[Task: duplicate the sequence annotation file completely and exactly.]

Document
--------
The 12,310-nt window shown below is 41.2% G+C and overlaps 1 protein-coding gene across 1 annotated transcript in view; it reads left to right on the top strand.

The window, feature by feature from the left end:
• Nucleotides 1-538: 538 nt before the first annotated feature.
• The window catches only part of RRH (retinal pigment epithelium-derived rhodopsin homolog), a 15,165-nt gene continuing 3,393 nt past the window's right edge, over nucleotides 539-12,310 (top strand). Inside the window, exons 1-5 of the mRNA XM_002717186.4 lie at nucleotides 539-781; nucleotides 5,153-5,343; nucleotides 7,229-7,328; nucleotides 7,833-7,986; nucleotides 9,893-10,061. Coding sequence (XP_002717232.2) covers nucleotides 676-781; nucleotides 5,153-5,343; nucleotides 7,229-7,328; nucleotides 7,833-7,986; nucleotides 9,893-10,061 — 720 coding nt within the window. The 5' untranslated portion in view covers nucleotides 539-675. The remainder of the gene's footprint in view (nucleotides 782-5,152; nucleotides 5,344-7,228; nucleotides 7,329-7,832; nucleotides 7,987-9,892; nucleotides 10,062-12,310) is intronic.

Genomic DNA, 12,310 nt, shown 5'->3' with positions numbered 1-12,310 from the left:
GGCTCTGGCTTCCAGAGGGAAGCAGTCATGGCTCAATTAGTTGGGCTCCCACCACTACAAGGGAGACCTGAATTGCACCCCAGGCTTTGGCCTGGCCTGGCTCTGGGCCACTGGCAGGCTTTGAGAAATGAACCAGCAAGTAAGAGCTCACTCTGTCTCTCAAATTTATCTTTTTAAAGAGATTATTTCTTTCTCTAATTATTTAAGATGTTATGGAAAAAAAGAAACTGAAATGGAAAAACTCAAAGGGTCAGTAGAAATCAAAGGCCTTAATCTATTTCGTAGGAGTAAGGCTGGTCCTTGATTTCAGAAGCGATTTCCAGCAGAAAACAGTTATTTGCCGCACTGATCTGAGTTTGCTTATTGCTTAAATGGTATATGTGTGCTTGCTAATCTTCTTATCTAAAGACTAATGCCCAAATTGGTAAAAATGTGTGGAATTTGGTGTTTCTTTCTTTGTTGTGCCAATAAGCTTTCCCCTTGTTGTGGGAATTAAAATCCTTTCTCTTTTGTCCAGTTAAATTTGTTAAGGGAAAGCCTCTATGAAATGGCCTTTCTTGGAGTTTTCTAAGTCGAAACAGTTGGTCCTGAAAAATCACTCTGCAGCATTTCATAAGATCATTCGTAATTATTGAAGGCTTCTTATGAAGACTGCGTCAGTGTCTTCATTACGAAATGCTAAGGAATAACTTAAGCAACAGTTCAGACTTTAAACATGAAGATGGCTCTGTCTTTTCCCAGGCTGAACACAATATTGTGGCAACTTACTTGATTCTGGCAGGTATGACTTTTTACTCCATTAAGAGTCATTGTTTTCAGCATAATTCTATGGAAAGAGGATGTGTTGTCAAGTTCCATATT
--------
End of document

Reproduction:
The 12,310-nt window shown below is 41.2% G+C and overlaps 1 protein-coding gene across 1 annotated transcript in view; it reads left to right on the top strand.

The window, feature by feature from the left end:
• Nucleotides 1-538: 538 nt before the first annotated feature.
• The window catches only part of RRH (retinal pigment epithelium-derived rhodopsin homolog), a 15,165-nt gene continuing 3,393 nt past the window's right edge, over nucleotides 539-12,310 (top strand). Inside the window, exons 1-5 of the mRNA XM_002717186.4 lie at nucleotides 539-781; nucleotides 5,153-5,343; nucleotides 7,229-7,328; nucleotides 7,833-7,986; nucleotides 9,893-10,061. Coding sequence (XP_002717232.2) covers nucleotides 676-781; nucleotides 5,153-5,343; nucleotides 7,229-7,328; nucleotides 7,833-7,986; nucleotides 9,893-10,061 — 720 coding nt within the window. The 5' untranslated portion in view covers nucleotides 539-675. The remainder of the gene's footprint in view (nucleotides 782-5,152; nucleotides 5,344-7,228; nucleotides 7,329-7,832; nucleotides 7,987-9,892; nucleotides 10,062-12,310) is intronic.

Genomic DNA, 12,310 nt, shown 5'->3' with positions numbered 1-12,310 from the left:
GGCTCTGGCTTCCAGAGGGAAGCAGTCATGGCTCAATTAGTTGGGCTCCCACCACTACAAGGGAGACCTGAATTGCACCCCAGGCTTTGGCCTGGCCTGGCTCTGGGCCACTGGCAGGCTTTGAGAAATGAACCAGCAAGTAAGAGCTCACTCTGTCTCTCAAATTTATCTTTTTAAAGAGATTATTTCTTTCTCTAATTATTTAAGATGTTATGGAAAAAAAGAAACTGAAATGGAAAAACTCAAAGGGTCAGTAGAAATCAAAGGCCTTAATCTATTTCGTAGGAGTAAGGCTGGTCCTTGATTTCAGAAGCGATTTCCAGCAGAAAACAGTTATTTGCCGCACTGATCTGAGTTTGCTTATTGCTTAAATGGTATATGTGTGCTTGCTAATCTTCTTATCTAAAGACTAATGCCCAAATTGGTAAAAATGTGTGGAATTTGGTGTTTCTTTCTTTGTTGTGCCAATAAGCTTTCCCCTTGTTGTGGGAATTAAAATCCTTTCTCTTTTGTCCAGTTAAATTTGTTAAGGGAAAGCCTCTATGAAATGGCCTTTCTTGGAGTTTTCTAAGTCGAAACAGTTGGTCCTGAAAAATCACTCTGCAGCATTTCATAAGATCATTCGTAATTATTGAAGGCTTCTTATGAAGACTGCGTCAGTGTCTTCATTACGAAATGCTAAGGAATAACTTAAGCAACAGTTCAGACTTTAAACATGAAGATGGCTCTGTCTTTTCCCAGGCTGAACACAATATTGTGGCAACTTACTTGATTCTGGCAGGTATGACTTTTTACTCCATTAAGAGTCATTGTTTTCAGCATAATTCTATGGAAAGAGGATGTGTTGTCAAGTTCCATATT